Since 2007, things have been tough for recent college graduates. The economic downfall in late 2007/early 2008 caused eager and bright-eyed students to quickly become downtrodden by the lack of opportunity they were originally promised by generations before them. Thankfully the economy is improving; however, graduates are still facing extreme hardships in finding proper jobs that will pay enough to make a dent on their student loan payments. Desperate students are rushing to find something and they often end up making plenty of mistakes in the process. Here are five of the most common mistakes college grads are making in their job search.
- Only Using the Internet
Many students are making the mistake of heading straight to the Internet, and only the Internet, in search of job prospects. While it is true that many positions are posted online, along with the application process, it would be much more proactive if graduates went beyond the screen. Getting out in the field, going to job fairs, seeking out mentors and networking opportunities are going to make candidates stand out from the crowd.
- Holding Out for Your Dream Job
While it is encouraged to go after your dreams and find amazing opportunities, putting all of your effort into a job application for a job you may not be qualified for could be extremely discouraging. It is unlikely that you will land your dream job immediately after graduation; chances are; you will have to work your way up the ladder to get to where you want to be. Keep feelers out for other positions that would make you extremely happy and provide a stepping stone to your dream career.
- Using the Same Resume and Cover Letter for Each Application
A general resume isn’t going to cut it for every job you apply for. If you are chasing a position in retail, for example, tailor your resume to play up your strengths in retail or retail-related experience. If it’s an office or management position you seek, highlight the qualities and skills you have that show your management experience. Throwing all of your past jobs on a resume just for length isn’t going to impress the Human Resources department. Think quality over quantity.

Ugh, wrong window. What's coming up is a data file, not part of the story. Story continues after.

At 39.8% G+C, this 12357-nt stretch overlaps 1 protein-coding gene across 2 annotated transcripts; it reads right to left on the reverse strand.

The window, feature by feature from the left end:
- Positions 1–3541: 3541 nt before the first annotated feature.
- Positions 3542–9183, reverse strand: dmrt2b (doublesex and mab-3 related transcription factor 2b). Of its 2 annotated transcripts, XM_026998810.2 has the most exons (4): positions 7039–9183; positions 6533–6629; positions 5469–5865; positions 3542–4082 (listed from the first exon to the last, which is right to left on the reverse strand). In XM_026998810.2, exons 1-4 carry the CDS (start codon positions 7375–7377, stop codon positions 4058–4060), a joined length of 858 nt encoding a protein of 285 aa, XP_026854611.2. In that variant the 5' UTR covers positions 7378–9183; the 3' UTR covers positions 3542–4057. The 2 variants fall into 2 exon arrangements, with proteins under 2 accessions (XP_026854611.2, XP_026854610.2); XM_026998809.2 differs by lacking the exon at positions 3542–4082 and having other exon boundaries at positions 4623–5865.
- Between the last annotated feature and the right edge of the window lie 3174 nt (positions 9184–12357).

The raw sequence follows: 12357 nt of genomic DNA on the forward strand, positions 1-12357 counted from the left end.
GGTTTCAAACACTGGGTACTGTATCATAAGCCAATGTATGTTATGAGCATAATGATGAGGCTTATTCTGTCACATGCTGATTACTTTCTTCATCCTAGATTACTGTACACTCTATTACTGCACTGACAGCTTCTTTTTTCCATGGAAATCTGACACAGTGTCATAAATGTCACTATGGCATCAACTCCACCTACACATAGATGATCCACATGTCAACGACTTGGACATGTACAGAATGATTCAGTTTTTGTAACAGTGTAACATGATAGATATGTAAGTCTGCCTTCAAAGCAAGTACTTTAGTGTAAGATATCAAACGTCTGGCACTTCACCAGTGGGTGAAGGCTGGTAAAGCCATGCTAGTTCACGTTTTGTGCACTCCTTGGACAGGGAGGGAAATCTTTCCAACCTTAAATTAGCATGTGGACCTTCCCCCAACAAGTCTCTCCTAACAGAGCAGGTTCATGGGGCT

- Posting Anything and Everything on Social Media
The truth is that potential employers are now doing a little Facebook stalking of their own when it comes to hiring employees. Because company culture and finding the right fit is crucial to an employee’s success, recruiters are looking at a candidate’s social media profiles to see what kind of person they are. It might be time to take down any inappropriate party photos or change your profile privacy settings.
- Not Researching a Company Before Interviewing
Before stepping into an interview it is crucial to know as much about that company as you possibly can from the outside. Memorize their website, understand their company culture and goals, know who it is you are going to speak to during the interview and come prepared to explain why you want to work at this company specifically. A great way to have the edge during the interview is to scour the LinkedIn profiles of your interviewers beforehand. Also, much like you would research a program such as NEC’s non profit management degree, dive in to the details and see if you can relate to something specific.